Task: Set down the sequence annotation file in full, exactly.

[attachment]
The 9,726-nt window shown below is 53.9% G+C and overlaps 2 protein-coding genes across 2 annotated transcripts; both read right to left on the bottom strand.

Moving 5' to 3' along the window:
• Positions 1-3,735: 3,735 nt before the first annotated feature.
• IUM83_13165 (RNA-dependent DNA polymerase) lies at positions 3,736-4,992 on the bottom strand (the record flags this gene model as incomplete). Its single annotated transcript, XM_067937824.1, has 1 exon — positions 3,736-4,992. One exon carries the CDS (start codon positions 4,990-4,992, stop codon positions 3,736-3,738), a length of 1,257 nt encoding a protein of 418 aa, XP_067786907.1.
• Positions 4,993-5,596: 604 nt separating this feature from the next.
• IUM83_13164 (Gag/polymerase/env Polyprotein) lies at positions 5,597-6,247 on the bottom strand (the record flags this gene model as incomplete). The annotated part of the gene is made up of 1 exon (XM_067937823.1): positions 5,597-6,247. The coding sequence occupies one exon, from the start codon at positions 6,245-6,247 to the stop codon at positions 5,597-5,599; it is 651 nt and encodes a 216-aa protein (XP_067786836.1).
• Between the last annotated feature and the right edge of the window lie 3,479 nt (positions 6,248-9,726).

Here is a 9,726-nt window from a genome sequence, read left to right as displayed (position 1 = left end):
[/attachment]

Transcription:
The 9,726-nt window shown below is 53.9% G+C and overlaps 2 protein-coding genes across 2 annotated transcripts; both read right to left on the bottom strand.

Moving 5' to 3' along the window:
• Positions 1-3,735: 3,735 nt before the first annotated feature.
• IUM83_13165 (RNA-dependent DNA polymerase) lies at positions 3,736-4,992 on the bottom strand (the record flags this gene model as incomplete). Its single annotated transcript, XM_067937824.1, has 1 exon — positions 3,736-4,992. One exon carries the CDS (start codon positions 4,990-4,992, stop codon positions 3,736-3,738), a length of 1,257 nt encoding a protein of 418 aa, XP_067786907.1.
• Positions 4,993-5,596: 604 nt separating this feature from the next.
• IUM83_13164 (Gag/polymerase/env Polyprotein) lies at positions 5,597-6,247 on the bottom strand (the record flags this gene model as incomplete). The annotated part of the gene is made up of 1 exon (XM_067937823.1): positions 5,597-6,247. The coding sequence occupies one exon, from the start codon at positions 6,245-6,247 to the stop codon at positions 5,597-5,599; it is 651 nt and encodes a 216-aa protein (XP_067786836.1).
• Between the last annotated feature and the right edge of the window lie 3,479 nt (positions 6,248-9,726).

Here is a 9,726-nt window from a genome sequence, read left to right as displayed (position 1 = left end):